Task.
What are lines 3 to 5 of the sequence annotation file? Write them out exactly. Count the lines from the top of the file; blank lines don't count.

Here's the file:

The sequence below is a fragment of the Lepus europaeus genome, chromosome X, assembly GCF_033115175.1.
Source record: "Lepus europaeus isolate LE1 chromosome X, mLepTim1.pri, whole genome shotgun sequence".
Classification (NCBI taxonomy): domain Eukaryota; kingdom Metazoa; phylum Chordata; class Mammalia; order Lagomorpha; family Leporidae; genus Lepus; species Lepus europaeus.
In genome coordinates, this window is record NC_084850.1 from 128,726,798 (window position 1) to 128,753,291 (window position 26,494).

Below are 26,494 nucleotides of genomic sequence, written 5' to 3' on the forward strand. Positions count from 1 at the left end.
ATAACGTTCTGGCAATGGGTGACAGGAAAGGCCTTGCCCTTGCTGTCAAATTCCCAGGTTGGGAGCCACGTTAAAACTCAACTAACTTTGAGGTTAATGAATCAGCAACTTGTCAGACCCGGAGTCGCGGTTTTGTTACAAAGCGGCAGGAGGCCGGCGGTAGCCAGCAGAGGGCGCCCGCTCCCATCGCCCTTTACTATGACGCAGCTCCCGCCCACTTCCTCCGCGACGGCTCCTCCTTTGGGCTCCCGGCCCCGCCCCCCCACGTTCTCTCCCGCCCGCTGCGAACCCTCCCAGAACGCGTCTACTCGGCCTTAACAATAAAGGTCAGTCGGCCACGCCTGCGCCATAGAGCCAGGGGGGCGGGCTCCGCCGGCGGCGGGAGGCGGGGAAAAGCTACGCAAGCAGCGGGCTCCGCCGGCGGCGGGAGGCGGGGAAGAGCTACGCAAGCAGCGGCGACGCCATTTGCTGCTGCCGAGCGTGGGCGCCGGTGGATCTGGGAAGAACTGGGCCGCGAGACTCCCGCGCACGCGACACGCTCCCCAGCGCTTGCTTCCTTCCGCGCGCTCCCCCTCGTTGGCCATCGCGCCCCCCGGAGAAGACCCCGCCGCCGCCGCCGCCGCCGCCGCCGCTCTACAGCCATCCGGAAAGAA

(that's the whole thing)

Classification (NCBI taxonomy): domain Eukaryota; kingdom Metazoa; phylum Chordata; class Mammalia; order Lagomorpha; family Leporidae; genus Lepus; species Lepus europaeus.
In genome coordinates, this window is record NC_084850.1 from 128,726,798 (window position 1) to 128,753,291 (window position 26,494).

Below are 26,494 nucleotides of genomic sequence, written 5' to 3' on the forward strand. Positions count from 1 at the left end.